Israeli Prime Minister Benjamin Netanyahu has finally assembled a governing coalition following nearly six weeks of negotiations, the maximum time allowed under Israeli law.
The Knesset approved the new government on Monday by a vote of 68 to 48, with four absent.
The Israeli government coalition includes Netanyahu’s ruling Likud-Beiteinu party—an alignment between Likud and Avigdor Lieberman’s Yisrael Beiteinu (Israel Our Home) party, 31 seats; Yesh Atid (There is a Future), a centrist party led by television celebrity Yair Lapid, 19 seats; HaBayit HaYehudi (Jewish Home) led by hi-tech magnate Naftali Bennett, 12 seats; and Hatnuah (The Movement) led by former Kadima Chairwoman Tzipi Livni, six seats.
The 68-member strong parliamentary majority is now tasked with tackling Israel’s vast diplomatic, security and socioeconomic challenges for as long as they can agree to remain together in the Israeli government.
“This is not the government that Prime Minister Netanyahu preferred to form, however, the end of the negotiation process was determined by the negotiators,” Dr. Dan Avnon, Professor of Political Science at Hebrew University, told /JNS.org./
It is widely known, according to Avnon, that Netanyahu preferred to form an Israeli government together with the ultra-Orthodox parties Shas and United Torah Judaism. But an alliance between Yesh Atid and HaBayit HaYehudi—that proved to be the largest surprise of the Israeli elections season—forced Netanyahu to take both parties into the Israeli government coalition to the exclusion of the ultra-Orthodox, or go to new elections. And while the alliance was created shortly after the Israeli elections, Netanyahu waited until the final moments to form the Israeli government.
“The coalition process seems to reveal a great deal about the prime minister’s thought process,” said Avnon. “He has a tendency to postpone decisions until the last possible second. And in the end, his decisions under pressure seem to be based on pragmatism rather than principles.
“If domestic and international actors will take note of this pattern, that could have an affect on the outcomes of future negotiations, and could be particularly relevant vis-à-vis the Palestinian Authority and the peace process,” Avnon added.
Advancing the peace process may be the major sticking point of the Israeli government coalition. While Yesh Atid and HaBayit HaYehudi appear to share many socioeconomic values—including easing the cost of housing, wanting all Israeli citizens to serve in the military regardless of Torah study, and efficient governance—the two parties appear to differ sharply on the issue of furthering a Palestinian state.
HaBayit HaYehudi chairman Bennett has come out staunchly against the creation of such a state, offering instead a plan to formally annex most of the territories of Judea and Samaria, commonly referred to as the West Bank.
Lapid has spoken openly about a desire to divorce Israel from the Palestinians. Added into the political mix is Tzipi Livni, who actively campaigned for the immediate resumption of negotiations with Palestinians, and was placed in charge of such processes in the upcoming government under the direction of the prime minister.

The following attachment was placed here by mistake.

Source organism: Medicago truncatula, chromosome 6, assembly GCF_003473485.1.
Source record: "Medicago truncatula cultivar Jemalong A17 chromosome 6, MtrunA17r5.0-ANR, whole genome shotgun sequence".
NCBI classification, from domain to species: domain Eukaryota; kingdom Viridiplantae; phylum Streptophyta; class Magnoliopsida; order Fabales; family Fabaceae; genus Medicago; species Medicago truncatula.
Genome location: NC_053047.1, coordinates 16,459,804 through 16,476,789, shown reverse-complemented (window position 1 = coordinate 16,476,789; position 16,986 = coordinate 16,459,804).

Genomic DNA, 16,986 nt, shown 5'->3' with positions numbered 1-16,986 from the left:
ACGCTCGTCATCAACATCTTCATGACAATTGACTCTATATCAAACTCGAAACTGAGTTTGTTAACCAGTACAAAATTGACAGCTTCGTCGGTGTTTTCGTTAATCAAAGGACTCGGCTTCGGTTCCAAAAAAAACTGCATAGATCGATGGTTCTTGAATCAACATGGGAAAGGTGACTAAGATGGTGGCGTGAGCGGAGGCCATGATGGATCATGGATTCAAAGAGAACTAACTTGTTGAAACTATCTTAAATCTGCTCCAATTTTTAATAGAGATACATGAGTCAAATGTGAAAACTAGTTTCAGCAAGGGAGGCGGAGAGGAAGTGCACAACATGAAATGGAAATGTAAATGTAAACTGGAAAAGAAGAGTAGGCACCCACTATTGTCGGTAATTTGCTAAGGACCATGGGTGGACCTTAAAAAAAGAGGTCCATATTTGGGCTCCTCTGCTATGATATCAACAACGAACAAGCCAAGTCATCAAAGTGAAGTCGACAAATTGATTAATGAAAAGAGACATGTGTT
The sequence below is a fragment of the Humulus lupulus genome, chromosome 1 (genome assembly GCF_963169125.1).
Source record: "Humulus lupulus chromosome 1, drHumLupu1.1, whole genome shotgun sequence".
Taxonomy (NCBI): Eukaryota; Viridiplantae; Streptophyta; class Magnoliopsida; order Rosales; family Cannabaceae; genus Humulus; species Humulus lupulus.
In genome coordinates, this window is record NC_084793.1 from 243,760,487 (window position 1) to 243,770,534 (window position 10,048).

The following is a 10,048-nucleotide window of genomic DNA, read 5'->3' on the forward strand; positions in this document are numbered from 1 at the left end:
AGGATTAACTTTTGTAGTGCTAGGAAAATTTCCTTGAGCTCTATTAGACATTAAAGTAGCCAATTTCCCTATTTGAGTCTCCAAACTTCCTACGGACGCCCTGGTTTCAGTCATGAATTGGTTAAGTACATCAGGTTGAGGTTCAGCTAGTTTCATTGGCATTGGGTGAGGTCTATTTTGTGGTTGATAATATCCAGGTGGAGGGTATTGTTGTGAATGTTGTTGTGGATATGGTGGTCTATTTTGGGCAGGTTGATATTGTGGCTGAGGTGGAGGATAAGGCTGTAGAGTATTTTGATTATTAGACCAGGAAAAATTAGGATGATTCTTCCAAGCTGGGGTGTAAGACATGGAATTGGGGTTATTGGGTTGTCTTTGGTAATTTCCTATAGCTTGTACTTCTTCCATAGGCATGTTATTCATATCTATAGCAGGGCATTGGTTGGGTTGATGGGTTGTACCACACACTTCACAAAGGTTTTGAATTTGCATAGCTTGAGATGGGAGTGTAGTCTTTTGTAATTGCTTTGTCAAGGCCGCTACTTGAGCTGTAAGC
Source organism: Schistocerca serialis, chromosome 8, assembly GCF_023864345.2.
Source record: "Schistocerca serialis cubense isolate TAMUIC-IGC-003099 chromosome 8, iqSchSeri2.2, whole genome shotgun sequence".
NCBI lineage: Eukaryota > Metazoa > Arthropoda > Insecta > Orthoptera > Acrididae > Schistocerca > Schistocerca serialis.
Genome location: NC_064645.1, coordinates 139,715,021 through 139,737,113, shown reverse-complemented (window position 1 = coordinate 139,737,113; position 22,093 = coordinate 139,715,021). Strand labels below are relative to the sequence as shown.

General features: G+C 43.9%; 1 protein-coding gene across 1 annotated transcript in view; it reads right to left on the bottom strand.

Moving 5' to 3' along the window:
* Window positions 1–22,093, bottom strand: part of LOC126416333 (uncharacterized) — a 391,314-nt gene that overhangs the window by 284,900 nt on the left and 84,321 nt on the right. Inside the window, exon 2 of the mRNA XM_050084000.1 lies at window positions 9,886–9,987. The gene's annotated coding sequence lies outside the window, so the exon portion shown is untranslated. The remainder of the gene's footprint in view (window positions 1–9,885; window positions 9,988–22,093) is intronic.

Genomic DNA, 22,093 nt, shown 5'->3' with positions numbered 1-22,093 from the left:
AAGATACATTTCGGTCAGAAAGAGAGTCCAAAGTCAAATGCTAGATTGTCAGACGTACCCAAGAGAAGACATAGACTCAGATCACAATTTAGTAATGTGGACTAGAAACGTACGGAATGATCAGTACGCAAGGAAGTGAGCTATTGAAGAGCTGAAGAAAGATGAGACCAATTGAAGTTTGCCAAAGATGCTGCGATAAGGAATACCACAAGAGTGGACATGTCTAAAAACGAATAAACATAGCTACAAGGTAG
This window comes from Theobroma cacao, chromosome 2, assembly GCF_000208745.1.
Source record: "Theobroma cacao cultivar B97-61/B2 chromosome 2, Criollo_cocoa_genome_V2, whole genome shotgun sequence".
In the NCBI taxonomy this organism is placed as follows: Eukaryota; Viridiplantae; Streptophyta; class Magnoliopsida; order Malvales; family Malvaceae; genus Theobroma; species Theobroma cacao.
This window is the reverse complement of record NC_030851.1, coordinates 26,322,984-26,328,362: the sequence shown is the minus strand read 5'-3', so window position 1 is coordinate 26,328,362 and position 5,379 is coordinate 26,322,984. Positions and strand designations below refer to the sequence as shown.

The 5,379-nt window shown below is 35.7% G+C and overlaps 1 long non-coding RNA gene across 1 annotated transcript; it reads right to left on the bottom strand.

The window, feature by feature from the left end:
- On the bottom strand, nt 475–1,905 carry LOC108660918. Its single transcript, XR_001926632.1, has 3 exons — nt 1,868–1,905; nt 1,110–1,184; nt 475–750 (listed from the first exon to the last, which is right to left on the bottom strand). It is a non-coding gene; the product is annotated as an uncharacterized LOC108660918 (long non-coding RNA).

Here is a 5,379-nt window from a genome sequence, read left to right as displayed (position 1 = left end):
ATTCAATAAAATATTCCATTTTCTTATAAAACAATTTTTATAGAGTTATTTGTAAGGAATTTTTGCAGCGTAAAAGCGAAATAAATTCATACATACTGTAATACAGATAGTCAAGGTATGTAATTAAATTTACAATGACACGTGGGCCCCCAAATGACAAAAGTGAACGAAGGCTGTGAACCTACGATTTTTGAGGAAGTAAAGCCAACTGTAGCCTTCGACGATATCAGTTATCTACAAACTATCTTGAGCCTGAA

According to Avnon, this could be the most difficult of all the issues facing the incoming Israeli government coalition. “There are very deep differences on this issue due to the pressures these leaders face within their own parties,” he said.
While the differences between the parties are well understood by their party leaders, Lapid and Bennett appear ready to prioritize domestic issues in the absence of a credible peace partner.
“Both Lapid and Bennett have campaigned to represent the interests of Israel’s middle class,” Dr. Ofer Kenig, head of the political parties’ research group of Israel Democracy Institute’s Forum for Political Reform in Israel, told /JNS.org/.
“The two have formed a surprising alliance, that appear to be a result of the social protests during the summer of 2011,” Kenig said.
Kenig called the alliance “a tactical alliance against Netanyahu and Lieberman, who have their own strategic alliance.”
“Whether the [Lapid-Bennett] alliance will hold is another story,” he said. “Yet the assumption is the alliance can hold.”
Kenig said there have been “stranger conditions for coalition governments than this one.”
“Four years ago, then Labor chairman and Defense Minister Ehud Barak had to sit with hardline Foreign Minister Avigdor Lieberman, as well as the ultra-orthodox parties,” he said. “Internal contradictions are not new to Israeli governments.”
According to Kenig, this Israeli government coalition may hold specifically because the parties can find common ground on key issues, and the length of time it took to form the coalition is no indication on how the Israeli government can function together.
“Everybody is impatient due to the fast news cycle,” Kenig said. “People quickly forget that the process of the formation of this government was only three days longer than the coalition formed in 2009. It is not dramatically longer than any previous coalition formation in the past 10 years.
“Leaders going into a coalition need to make tough compromises to get into workable agreements. So this takes time. Psychologically, the laws guiding the [coalition formation] process are wise. In Europe, coalitions can take much longer.”
According to the Israeli government coalition framework, the parties will work to amend the system of Israeli government, by decreasing the number of cabinet portfolios and eliminating smaller parties from the legislature, in addition to drafting laws to severely limit the number of ultra-orthodox exemptions for serving in the army.
“These appear to be the main issues the parties will work on,” Kenig said. “But this is the Middle East, so we never know what is going to happen. Who knows what will happen in Egypt in two months, or Syria in two weeks, or what President Obama’s visit will bring.”